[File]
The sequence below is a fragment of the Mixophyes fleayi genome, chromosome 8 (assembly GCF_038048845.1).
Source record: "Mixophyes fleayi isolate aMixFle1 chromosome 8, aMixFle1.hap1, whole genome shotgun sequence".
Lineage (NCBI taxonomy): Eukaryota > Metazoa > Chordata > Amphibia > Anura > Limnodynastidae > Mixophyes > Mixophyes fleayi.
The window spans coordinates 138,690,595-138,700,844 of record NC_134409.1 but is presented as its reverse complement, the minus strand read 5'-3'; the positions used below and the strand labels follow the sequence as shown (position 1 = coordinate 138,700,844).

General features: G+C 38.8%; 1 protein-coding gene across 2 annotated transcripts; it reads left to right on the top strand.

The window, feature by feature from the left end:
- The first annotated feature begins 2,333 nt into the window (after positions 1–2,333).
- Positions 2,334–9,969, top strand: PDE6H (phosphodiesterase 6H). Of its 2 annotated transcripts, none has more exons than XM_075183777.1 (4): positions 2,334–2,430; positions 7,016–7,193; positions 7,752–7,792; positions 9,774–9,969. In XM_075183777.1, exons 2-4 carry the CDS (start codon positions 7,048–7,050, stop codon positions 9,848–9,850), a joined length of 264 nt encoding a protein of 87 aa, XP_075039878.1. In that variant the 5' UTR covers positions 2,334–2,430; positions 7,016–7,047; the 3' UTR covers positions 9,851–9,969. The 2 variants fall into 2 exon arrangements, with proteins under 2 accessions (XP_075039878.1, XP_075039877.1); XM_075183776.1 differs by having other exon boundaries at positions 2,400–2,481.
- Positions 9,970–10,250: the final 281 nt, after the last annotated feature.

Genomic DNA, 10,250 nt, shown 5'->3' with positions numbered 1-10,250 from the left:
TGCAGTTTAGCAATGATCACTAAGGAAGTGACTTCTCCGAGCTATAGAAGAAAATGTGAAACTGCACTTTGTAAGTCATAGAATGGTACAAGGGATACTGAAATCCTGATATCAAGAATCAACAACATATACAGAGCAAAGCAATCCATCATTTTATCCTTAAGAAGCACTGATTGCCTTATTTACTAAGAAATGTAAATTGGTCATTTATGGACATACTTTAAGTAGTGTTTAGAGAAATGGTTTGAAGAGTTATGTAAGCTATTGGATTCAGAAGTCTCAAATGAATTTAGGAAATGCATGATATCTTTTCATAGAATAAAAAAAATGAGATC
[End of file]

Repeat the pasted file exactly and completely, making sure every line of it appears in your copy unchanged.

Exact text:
The sequence below is a fragment of the Mixophyes fleayi genome, chromosome 8 (assembly GCF_038048845.1).
Source record: "Mixophyes fleayi isolate aMixFle1 chromosome 8, aMixFle1.hap1, whole genome shotgun sequence".
Lineage (NCBI taxonomy): Eukaryota > Metazoa > Chordata > Amphibia > Anura > Limnodynastidae > Mixophyes > Mixophyes fleayi.
The window spans coordinates 138,690,595-138,700,844 of record NC_134409.1 but is presented as its reverse complement, the minus strand read 5'-3'; the positions used below and the strand labels follow the sequence as shown (position 1 = coordinate 138,700,844).

General features: G+C 38.8%; 1 protein-coding gene across 2 annotated transcripts; it reads left to right on the top strand.

The window, feature by feature from the left end:
- The first annotated feature begins 2,333 nt into the window (after positions 1–2,333).
- Positions 2,334–9,969, top strand: PDE6H (phosphodiesterase 6H). Of its 2 annotated transcripts, none has more exons than XM_075183777.1 (4): positions 2,334–2,430; positions 7,016–7,193; positions 7,752–7,792; positions 9,774–9,969. In XM_075183777.1, exons 2-4 carry the CDS (start codon positions 7,048–7,050, stop codon positions 9,848–9,850), a joined length of 264 nt encoding a protein of 87 aa, XP_075039878.1. In that variant the 5' UTR covers positions 2,334–2,430; positions 7,016–7,047; the 3' UTR covers positions 9,851–9,969. The 2 variants fall into 2 exon arrangements, with proteins under 2 accessions (XP_075039878.1, XP_075039877.1); XM_075183776.1 differs by having other exon boundaries at positions 2,400–2,481.
- Positions 9,970–10,250: the final 281 nt, after the last annotated feature.

Genomic DNA, 10,250 nt, shown 5'->3' with positions numbered 1-10,250 from the left:
TGCAGTTTAGCAATGATCACTAAGGAAGTGACTTCTCCGAGCTATAGAAGAAAATGTGAAACTGCACTTTGTAAGTCATAGAATGGTACAAGGGATACTGAAATCCTGATATCAAGAATCAACAACATATACAGAGCAAAGCAATCCATCATTTTATCCTTAAGAAGCACTGATTGCCTTATTTACTAAGAAATGTAAATTGGTCATTTATGGACATACTTTAAGTAGTGTTTAGAGAAATGGTTTGAAGAGTTATGTAAGCTATTGGATTCAGAAGTCTCAAATGAATTTAGGAAATGCATGATATCTTTTCATAGAATAAAAAAAATGAGATC